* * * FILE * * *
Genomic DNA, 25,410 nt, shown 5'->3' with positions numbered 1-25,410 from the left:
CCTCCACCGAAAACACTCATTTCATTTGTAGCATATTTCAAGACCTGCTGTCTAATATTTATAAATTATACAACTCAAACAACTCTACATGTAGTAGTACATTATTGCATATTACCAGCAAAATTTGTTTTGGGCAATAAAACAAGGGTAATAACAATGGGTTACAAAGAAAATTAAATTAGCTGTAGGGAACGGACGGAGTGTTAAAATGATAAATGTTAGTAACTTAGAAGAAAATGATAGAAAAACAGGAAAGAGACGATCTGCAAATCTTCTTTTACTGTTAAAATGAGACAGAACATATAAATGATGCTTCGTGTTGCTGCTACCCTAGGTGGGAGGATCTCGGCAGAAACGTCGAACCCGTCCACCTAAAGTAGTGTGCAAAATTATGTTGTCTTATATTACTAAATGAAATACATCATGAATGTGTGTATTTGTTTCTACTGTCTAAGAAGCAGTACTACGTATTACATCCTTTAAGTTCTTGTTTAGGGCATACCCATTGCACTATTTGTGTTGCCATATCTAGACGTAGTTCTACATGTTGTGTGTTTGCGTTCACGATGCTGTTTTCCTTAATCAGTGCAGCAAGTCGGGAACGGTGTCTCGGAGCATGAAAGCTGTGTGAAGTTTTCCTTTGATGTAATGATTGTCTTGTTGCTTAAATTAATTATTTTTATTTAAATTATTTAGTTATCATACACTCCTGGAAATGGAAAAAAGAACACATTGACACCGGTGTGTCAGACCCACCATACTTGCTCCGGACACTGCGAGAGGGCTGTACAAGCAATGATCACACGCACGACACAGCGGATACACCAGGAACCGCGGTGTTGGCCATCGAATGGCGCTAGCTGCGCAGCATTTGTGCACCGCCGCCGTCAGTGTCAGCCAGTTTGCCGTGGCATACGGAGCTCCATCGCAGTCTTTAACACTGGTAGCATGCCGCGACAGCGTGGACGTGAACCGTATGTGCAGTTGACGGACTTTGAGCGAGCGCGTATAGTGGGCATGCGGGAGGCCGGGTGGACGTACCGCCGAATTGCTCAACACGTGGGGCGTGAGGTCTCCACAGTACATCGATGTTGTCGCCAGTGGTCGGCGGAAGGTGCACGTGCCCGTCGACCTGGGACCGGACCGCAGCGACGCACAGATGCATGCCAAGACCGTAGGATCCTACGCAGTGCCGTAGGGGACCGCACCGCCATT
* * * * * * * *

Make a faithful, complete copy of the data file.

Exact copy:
Genomic DNA, 25,410 nt, shown 5'->3' with positions numbered 1-25,410 from the left:
CCTCCACCGAAAACACTCATTTCATTTGTAGCATATTTCAAGACCTGCTGTCTAATATTTATAAATTATACAACTCAAACAACTCTACATGTAGTAGTACATTATTGCATATTACCAGCAAAATTTGTTTTGGGCAATAAAACAAGGGTAATAACAATGGGTTACAAAGAAAATTAAATTAGCTGTAGGGAACGGACGGAGTGTTAAAATGATAAATGTTAGTAACTTAGAAGAAAATGATAGAAAAACAGGAAAGAGACGATCTGCAAATCTTCTTTTACTGTTAAAATGAGACAGAACATATAAATGATGCTTCGTGTTGCTGCTACCCTAGGTGGGAGGATCTCGGCAGAAACGTCGAACCCGTCCACCTAAAGTAGTGTGCAAAATTATGTTGTCTTATATTACTAAATGAAATACATCATGAATGTGTGTATTTGTTTCTACTGTCTAAGAAGCAGTACTACGTATTACATCCTTTAAGTTCTTGTTTAGGGCATACCCATTGCACTATTTGTGTTGCCATATCTAGACGTAGTTCTACATGTTGTGTGTTTGCGTTCACGATGCTGTTTTCCTTAATCAGTGCAGCAAGTCGGGAACGGTGTCTCGGAGCATGAAAGCTGTGTGAAGTTTTCCTTTGATGTAATGATTGTCTTGTTGCTTAAATTAATTATTTTTATTTAAATTATTTAGTTATCATACACTCCTGGAAATGGAAAAAAGAACACATTGACACCGGTGTGTCAGACCCACCATACTTGCTCCGGACACTGCGAGAGGGCTGTACAAGCAATGATCACACGCACGACACAGCGGATACACCAGGAACCGCGGTGTTGGCCATCGAATGGCGCTAGCTGCGCAGCATTTGTGCACCGCCGCCGTCAGTGTCAGCCAGTTTGCCGTGGCATACGGAGCTCCATCGCAGTCTTTAACACTGGTAGCATGCCGCGACAGCGTGGACGTGAACCGTATGTGCAGTTGACGGACTTTGAGCGAGCGCGTATAGTGGGCATGCGGGAGGCCGGGTGGACGTACCGCCGAATTGCTCAACACGTGGGGCGTGAGGTCTCCACAGTACATCGATGTTGTCGCCAGTGGTCGGCGGAAGGTGCACGTGCCCGTCGACCTGGGACCGGACCGCAGCGACGCACAGATGCATGCCAAGACCGTAGGATCCTACGCAGTGCCGTAGGGGACCGCACCGCCATT